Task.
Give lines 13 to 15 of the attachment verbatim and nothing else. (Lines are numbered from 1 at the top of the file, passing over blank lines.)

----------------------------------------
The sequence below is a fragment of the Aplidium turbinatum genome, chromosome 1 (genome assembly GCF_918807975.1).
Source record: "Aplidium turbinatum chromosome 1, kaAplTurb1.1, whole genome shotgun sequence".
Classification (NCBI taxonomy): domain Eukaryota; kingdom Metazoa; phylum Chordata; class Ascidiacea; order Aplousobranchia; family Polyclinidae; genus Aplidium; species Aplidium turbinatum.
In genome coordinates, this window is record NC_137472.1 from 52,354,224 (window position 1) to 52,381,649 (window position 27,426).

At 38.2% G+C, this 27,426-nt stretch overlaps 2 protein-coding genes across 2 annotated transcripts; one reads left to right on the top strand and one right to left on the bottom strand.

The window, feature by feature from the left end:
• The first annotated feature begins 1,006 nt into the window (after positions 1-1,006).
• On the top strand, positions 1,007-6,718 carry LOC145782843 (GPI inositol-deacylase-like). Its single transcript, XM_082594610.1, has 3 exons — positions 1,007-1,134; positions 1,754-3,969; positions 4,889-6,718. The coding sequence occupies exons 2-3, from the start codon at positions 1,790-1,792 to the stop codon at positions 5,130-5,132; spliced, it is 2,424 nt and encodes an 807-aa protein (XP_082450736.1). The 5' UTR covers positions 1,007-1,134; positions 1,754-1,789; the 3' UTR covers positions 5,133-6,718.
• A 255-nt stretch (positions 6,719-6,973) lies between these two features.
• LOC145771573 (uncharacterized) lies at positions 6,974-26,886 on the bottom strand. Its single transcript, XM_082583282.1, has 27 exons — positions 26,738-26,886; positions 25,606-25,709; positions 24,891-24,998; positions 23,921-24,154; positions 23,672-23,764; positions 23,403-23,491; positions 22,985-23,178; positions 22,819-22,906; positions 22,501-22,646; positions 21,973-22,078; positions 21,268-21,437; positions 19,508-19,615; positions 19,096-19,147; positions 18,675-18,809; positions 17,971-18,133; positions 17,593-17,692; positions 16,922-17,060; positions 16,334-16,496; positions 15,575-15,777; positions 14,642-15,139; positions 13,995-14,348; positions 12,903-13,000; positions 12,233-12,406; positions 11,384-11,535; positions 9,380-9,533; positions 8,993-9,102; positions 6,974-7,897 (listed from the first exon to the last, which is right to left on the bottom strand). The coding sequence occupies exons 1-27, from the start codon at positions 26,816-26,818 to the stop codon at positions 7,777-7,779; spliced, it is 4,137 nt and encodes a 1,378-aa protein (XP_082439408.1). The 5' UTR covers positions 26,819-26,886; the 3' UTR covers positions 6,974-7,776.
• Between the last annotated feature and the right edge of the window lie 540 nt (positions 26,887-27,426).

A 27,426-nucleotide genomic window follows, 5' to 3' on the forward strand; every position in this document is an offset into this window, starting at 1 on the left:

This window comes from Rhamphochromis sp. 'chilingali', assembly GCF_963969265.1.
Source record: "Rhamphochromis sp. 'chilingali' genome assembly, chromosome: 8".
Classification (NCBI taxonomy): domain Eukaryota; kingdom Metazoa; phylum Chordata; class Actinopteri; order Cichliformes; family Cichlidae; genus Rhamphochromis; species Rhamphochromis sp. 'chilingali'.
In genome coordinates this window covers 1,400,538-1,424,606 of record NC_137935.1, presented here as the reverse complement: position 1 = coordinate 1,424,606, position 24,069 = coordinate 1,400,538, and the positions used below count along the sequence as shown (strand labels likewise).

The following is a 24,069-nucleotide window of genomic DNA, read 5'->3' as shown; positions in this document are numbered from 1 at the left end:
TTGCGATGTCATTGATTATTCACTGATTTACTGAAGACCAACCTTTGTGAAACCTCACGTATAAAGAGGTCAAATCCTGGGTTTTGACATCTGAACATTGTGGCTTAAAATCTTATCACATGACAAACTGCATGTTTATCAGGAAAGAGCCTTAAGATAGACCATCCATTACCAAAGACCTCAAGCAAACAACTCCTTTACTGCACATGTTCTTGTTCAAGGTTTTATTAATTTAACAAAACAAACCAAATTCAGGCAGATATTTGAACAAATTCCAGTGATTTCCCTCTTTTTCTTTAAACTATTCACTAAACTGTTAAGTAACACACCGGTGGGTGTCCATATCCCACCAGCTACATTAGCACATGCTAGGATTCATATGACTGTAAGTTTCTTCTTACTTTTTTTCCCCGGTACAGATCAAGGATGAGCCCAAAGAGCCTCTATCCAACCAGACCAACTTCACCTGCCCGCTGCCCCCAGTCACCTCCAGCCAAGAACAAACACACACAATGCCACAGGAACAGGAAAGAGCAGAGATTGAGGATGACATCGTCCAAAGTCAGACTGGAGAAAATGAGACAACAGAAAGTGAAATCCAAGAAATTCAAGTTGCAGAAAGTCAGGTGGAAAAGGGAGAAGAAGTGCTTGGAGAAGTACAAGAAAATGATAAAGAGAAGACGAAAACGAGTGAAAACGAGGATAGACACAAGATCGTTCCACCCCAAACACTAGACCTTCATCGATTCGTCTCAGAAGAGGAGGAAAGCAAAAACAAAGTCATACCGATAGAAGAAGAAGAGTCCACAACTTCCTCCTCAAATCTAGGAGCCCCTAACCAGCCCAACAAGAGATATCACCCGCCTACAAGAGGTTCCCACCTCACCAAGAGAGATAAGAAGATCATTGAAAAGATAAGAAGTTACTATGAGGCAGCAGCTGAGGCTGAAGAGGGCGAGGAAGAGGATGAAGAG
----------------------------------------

This window comes from Rhamphochromis sp. 'chilingali', assembly GCF_963969265.1.
Source record: "Rhamphochromis sp. 'chilingali' genome assembly, chromosome: 8".
Classification (NCBI taxonomy): domain Eukaryota; kingdom Metazoa; phylum Chordata; class Actinopteri; order Cichliformes; family Cichlidae; genus Rhamphochromis; species Rhamphochromis sp. 'chilingali'.